“Good” cholesterol could be even better for you than you thought

When you get on a long flight, there's always a risk of developing a deep vein thrombosis (DVT): a blood clot in your legs. But "good" cholesterol may be able to help stop DVTs from happening. (randomduck/Flickr)

Most of us are familiar with “good” and “bad” cholesterol. Low-density lipoprotein (LDL) is “bad” because it keeps cholesterol in the body, while the “goodness” of high-density lipoprotein (HDL) stems from its ability to scoop up old, used cholesterol and escort it to the liver for disposal. Because high levels of HDL in the blood are associated with lower risk of cardiovascular disease (a link that has recently come under question), it has received much attention from researchers.

And anyone who travels a great deal has probably heard about deep vein thrombosis or DVT, often cited as a good reason to get up and stretch your legs on a long flight. Restriction of normal blood flow—whether from being bedridden, paralyzed or sitting for hours on airplanes—is a major cause of blood clots in the legs. Though these clots can be painful in and of themselves, if they break free and travel to the lungs they can cause a potentially fatal pulmonary embolism. In fact, DVTs afflict nearly a million Americans each year and claim a quarter of a million lives.

Now a team from the lab of Denisa Wagner, PhD, of Boston Children’s Hospital’s Program in Cellular and Molecular Medicine and the Immune Disease Institute (PCMM/IDI), directed by Alexander Brill, MD, PhD, has found a connection between “good” cholesterol and DVT that may change the way these dangerous clots are treated—and perhaps prevented.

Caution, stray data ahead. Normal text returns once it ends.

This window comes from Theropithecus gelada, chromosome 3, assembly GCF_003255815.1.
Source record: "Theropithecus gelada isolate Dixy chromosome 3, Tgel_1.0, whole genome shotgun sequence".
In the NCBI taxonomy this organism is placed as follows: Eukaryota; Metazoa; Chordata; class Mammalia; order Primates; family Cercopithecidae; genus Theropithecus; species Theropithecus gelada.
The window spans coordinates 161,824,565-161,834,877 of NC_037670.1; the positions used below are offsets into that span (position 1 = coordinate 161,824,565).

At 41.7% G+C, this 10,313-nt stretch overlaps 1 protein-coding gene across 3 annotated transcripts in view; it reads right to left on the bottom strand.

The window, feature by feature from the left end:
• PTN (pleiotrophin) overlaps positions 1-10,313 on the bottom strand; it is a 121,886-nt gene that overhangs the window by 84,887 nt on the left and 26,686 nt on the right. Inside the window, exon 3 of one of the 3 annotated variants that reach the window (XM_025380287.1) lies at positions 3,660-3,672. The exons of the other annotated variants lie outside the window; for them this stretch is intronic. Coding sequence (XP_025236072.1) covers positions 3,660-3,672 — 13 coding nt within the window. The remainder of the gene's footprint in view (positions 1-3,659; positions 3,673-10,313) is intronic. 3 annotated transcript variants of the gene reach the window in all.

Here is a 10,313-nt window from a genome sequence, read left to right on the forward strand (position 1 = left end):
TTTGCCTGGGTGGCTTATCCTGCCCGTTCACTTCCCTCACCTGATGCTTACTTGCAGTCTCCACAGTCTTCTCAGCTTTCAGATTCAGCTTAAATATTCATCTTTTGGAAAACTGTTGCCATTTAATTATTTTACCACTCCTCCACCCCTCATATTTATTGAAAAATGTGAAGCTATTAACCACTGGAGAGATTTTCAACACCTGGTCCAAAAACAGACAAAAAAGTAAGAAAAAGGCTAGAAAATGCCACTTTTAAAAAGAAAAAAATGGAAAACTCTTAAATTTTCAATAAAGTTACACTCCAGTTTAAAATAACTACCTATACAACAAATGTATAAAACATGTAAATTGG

There are a couple of ways for the body to remove cholesterol. One, selective lipid uptake, relies on an HDL receptor called SR-BI and molecules called apolipoproteins to transfer HDL to the liver.

Using a mouse model that mimics restriction of blood flow (one of the main causes of DVTs in humans), Wagner’s team showed that mice genetically engineered to lack SR-BI—which have higher cholesterol and abnormal HDL—were more likely to develop DVT, suggesting that SR-BI plays a protective role against clots.

Mice were also more likely to form clots if they lacked a major building block of HDL called apoA-I or an enzyme involved in dilating blood vessels called eNOS (endothelial nitric oxide synthase, another target of SR-BI). When the missing apoA-I was supplied, the tendency to form clots disappeared.

Together, the results clarify that the trio of HDL (in the form of apoA-I), SR-BI and eNOS provides strong protection against DVT. More generally, they suggest that HDL plays a broad and important protective role in the circulatory system beyond what we already know about its salutary effects on heart health.

In practical terms, this three-part relationship between HDL, SR-BI and eNOS may offer new opportunities for both treatment and prevention of DVT in humans. For example, a compound that mimics apoA-I activity or stimulates SR-BI could help protect at-risk individuals from life-threatening deep vein clots—whether they’re the result of being confined to bed, suffering paralysis, or spending many hours on a long transatlantic flight.

Paul Guttry is an experienced medical editor and writer who has worked with researchers and clinicians in the Longwood Medical Area of Boston since 1999. His current clients include Brigham and Women’s Hospital, Harvard Medical School, Beth Israel Deaconess Medical Center, Boston Children’s Hospital, the Harvard School of Public Health and Harvard Business School.